Lusty
Lusty
9 months ago
Reply to  Helions

I’ve heard my name mentioned!

I think Nick has already answered that one for me. From the accounts I have heard, the damage indeed wasn’t as bad as one could be led to believe.

Helions
Helions
9 months ago
Reply to  Lusty

Thank you both for your observations!

Cheers

Nigel Collins
Nigel Collins
9 months ago

Finally!
British shipbuilding at its finest.

maurice10
maurice10
9 months ago

This is a proud picture, two of our new carries together at Pompy for the first time. To the doubter and cynics, I say, take a good look and remember these vessels are British through and through. It’s time to be proud and supportive of our fine Royal Navy.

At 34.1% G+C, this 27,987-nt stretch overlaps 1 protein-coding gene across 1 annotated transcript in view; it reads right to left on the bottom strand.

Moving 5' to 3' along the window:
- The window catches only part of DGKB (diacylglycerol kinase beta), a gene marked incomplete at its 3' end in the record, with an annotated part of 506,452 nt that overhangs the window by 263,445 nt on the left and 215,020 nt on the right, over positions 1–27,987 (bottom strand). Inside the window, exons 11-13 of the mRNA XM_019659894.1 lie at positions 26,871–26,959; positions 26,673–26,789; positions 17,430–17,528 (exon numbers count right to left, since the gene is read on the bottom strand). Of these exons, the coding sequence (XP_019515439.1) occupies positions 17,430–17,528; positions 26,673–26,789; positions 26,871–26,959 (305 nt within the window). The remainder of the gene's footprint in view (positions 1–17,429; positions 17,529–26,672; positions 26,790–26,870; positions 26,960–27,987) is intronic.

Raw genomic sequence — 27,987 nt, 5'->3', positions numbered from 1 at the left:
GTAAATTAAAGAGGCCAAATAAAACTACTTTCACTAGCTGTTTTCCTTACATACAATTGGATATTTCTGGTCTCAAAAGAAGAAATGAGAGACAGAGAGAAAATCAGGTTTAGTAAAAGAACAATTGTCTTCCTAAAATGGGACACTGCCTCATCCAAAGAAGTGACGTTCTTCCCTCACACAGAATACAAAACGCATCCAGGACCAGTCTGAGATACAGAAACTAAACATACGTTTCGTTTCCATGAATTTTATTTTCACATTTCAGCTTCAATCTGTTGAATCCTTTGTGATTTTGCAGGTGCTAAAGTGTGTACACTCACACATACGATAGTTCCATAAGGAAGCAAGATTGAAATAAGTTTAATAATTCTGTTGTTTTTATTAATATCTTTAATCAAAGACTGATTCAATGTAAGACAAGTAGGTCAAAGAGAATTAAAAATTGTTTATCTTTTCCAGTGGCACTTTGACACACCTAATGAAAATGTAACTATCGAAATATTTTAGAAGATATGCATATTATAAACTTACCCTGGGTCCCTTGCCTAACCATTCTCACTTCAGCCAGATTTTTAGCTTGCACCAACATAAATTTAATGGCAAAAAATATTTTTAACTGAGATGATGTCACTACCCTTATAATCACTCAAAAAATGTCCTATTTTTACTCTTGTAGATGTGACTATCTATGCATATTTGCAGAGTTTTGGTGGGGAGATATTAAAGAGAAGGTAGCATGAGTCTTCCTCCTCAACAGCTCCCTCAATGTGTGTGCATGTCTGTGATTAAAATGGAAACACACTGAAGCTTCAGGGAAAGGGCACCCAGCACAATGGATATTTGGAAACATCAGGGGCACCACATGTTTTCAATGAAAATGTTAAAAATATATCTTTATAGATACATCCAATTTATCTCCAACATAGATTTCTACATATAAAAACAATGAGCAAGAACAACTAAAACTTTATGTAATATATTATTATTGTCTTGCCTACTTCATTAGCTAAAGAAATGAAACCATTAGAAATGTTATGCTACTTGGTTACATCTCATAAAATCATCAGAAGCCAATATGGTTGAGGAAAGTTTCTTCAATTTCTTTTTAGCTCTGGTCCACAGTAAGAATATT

John Clark
John Clark
9 months ago
Reply to  maurice10

Statement of the week there Maurice!

Sums it up beautifully….

Steve H
Steve H
9 months ago
Reply to  maurice10

It makes me feel proud of my fantastic Country and immensely proud of our Armed Forces.πŸ‡¬πŸ‡§πŸ‡¬πŸ‡§πŸ‡¬πŸ‡§πŸ‡¬πŸ‡§πŸ’ͺπŸ’ͺπŸ’ͺπŸ’ͺ❀️❀️❀️❀️

David
David
9 months ago

Hard not to be impressed.

Grubbie
Grubbie
9 months ago
Reply to  David

Our enemies will not be impressed, and that’s what counts. They will be delighted that we have wasted our resources like this.

andy reeves
andy reeves
9 months ago

what a truly wonderful sight.

Liam
Liam
9 months ago

Lovely.

Mike O
Mike O
9 months ago

I have been waiting quite some time for these pictures. Worth it.

Big H
Big H
9 months ago
Reply to  Mike O

Great. Finally proof that there is actually 2 carriers and they werent just moving QE between Portsmouth and Rosyth very quickly for photo ops πŸ˜‚